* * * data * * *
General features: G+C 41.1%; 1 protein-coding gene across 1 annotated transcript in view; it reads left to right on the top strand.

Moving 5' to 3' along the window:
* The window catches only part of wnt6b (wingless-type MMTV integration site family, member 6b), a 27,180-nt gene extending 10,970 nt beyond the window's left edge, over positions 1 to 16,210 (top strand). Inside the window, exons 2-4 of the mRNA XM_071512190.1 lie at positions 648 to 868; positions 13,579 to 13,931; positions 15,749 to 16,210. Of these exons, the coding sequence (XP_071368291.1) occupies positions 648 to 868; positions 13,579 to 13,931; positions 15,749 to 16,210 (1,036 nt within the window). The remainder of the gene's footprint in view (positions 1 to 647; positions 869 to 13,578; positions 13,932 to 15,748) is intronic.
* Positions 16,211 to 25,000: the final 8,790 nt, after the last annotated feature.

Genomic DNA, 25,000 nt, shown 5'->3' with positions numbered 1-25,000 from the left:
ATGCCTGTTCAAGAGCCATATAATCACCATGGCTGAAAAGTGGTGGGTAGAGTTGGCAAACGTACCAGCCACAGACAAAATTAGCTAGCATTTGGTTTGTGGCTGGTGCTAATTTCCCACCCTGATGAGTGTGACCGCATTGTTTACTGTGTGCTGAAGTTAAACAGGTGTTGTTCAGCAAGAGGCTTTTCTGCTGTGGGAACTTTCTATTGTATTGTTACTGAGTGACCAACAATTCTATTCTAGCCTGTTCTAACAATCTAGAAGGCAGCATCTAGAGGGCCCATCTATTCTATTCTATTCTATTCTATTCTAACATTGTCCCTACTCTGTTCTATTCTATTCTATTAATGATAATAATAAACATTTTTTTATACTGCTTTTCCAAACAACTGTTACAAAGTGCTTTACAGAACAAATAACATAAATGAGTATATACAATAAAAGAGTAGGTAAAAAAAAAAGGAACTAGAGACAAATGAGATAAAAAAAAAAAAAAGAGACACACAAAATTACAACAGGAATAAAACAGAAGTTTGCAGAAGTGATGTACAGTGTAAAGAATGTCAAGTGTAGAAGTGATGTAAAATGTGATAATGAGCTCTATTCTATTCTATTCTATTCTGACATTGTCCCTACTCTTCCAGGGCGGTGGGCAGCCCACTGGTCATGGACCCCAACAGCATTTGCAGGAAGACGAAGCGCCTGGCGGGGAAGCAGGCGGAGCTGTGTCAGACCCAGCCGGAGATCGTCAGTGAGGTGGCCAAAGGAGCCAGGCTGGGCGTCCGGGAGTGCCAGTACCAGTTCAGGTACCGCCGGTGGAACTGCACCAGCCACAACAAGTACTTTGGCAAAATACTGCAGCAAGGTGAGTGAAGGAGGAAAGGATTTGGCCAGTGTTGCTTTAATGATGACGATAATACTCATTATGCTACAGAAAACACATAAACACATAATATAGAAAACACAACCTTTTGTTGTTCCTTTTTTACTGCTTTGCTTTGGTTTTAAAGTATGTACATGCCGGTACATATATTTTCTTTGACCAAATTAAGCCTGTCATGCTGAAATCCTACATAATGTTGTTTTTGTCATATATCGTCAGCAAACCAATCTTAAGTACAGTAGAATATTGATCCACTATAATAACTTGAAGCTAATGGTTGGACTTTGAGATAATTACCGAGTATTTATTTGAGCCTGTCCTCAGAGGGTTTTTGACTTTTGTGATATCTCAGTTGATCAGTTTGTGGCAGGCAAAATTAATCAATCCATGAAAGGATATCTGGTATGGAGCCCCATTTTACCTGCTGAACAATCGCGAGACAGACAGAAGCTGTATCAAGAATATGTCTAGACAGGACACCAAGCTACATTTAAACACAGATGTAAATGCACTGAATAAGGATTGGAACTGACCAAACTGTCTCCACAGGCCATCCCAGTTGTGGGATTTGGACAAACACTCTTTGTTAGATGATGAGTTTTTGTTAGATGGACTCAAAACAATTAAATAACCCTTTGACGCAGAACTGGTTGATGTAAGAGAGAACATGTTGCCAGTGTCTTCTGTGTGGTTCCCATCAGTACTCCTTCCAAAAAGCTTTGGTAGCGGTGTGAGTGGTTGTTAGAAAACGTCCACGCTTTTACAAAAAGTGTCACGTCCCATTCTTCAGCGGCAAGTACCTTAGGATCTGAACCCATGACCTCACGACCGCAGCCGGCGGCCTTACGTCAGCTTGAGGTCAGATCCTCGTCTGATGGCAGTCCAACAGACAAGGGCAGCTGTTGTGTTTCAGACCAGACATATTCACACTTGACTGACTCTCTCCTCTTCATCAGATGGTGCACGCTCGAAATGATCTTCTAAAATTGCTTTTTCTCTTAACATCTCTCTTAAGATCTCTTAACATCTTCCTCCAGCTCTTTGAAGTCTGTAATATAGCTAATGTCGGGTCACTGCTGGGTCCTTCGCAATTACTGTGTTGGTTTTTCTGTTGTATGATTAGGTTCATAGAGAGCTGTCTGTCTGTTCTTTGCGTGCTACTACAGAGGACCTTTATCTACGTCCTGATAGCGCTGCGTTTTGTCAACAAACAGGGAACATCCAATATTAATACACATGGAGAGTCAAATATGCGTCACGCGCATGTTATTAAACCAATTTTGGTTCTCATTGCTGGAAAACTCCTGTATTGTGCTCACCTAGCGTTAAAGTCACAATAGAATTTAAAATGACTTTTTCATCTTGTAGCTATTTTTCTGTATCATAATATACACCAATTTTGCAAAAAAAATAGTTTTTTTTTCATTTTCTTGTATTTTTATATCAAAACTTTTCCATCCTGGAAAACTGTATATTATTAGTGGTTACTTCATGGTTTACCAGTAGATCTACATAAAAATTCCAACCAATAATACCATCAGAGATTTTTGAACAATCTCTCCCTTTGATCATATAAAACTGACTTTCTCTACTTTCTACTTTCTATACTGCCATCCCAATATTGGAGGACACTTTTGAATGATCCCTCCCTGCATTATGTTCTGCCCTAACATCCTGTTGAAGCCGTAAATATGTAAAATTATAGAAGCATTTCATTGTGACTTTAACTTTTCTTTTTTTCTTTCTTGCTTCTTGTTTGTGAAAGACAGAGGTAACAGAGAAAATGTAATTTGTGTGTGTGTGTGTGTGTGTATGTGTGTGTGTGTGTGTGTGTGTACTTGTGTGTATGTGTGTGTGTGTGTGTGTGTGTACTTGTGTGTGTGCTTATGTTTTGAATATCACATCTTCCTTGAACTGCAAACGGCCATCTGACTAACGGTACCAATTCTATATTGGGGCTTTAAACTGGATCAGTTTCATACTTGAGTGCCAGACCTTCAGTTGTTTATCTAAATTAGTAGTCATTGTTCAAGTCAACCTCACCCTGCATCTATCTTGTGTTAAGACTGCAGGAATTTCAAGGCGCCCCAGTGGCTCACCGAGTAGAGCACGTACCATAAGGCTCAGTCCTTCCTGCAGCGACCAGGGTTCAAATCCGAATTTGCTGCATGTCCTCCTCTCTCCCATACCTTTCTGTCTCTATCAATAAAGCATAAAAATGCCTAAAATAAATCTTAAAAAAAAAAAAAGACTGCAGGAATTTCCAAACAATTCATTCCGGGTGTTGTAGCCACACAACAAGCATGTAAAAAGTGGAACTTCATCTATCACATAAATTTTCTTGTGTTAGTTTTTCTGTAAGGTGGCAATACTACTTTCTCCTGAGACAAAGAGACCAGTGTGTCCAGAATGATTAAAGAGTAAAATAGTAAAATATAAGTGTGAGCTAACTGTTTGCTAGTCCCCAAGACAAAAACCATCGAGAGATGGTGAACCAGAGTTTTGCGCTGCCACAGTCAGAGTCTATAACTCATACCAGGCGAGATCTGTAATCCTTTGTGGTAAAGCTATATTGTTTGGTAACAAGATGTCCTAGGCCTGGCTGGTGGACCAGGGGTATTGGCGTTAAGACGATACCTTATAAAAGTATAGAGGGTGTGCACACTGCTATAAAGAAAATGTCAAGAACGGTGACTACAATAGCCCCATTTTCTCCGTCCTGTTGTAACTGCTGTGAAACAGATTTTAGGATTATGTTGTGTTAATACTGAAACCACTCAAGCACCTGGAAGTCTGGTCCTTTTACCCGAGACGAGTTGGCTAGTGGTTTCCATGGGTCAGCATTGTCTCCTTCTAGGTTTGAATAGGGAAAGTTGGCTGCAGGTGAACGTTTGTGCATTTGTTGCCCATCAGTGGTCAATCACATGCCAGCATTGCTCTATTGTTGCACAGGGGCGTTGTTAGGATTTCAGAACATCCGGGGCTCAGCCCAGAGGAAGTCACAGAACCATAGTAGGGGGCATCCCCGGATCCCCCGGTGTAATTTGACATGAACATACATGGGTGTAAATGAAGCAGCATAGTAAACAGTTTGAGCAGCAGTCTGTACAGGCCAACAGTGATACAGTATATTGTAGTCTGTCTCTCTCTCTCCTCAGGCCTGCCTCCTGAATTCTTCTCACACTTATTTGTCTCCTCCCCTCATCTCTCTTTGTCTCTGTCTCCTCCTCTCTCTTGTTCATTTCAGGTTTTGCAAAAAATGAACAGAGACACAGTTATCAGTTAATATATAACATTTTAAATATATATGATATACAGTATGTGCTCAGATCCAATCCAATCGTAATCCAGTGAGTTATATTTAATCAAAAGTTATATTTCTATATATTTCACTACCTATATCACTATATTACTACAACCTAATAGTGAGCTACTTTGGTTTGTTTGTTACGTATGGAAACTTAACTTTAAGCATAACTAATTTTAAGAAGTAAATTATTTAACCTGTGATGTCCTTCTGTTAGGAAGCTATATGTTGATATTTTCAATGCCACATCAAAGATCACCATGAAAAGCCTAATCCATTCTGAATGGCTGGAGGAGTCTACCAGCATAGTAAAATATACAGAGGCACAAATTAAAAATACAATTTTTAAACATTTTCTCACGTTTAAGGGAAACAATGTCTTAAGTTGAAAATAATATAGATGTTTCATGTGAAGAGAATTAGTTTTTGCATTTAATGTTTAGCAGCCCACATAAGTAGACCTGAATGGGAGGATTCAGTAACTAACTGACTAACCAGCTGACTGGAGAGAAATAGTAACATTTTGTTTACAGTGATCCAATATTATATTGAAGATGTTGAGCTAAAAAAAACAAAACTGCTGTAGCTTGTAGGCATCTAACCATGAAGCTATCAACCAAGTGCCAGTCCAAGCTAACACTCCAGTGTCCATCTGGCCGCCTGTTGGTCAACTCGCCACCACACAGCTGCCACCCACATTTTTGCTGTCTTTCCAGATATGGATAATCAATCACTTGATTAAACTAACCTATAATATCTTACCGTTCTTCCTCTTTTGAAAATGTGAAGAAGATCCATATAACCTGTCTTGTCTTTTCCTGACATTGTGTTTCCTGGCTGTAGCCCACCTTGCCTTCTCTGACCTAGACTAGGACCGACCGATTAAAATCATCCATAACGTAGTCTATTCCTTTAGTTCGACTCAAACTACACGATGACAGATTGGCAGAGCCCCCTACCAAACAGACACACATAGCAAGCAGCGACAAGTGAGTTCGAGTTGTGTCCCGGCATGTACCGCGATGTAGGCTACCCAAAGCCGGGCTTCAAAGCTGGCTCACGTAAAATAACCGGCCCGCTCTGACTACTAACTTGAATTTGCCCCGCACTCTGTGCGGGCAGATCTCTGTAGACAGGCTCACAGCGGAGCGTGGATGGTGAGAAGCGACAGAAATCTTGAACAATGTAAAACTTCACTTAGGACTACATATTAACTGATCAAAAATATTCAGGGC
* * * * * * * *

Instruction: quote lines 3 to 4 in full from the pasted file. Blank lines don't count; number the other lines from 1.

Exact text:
* The window catches only part of wnt6b (wingless-type MMTV integration site family, member 6b), a 27,180-nt gene extending 10,970 nt beyond the window's left edge, over positions 1 to 16,210 (top strand). Inside the window, exons 2-4 of the mRNA XM_071512190.1 lie at positions 648 to 868; positions 13,579 to 13,931; positions 15,749 to 16,210. Of these exons, the coding sequence (XP_071368291.1) occupies positions 648 to 868; positions 13,579 to 13,931; positions 15,749 to 16,210 (1,036 nt within the window). The remainder of the gene's footprint in view (positions 1 to 647; positions 869 to 13,578; positions 13,932 to 15,748) is intronic.
* Positions 16,211 to 25,000: the final 8,790 nt, after the last annotated feature.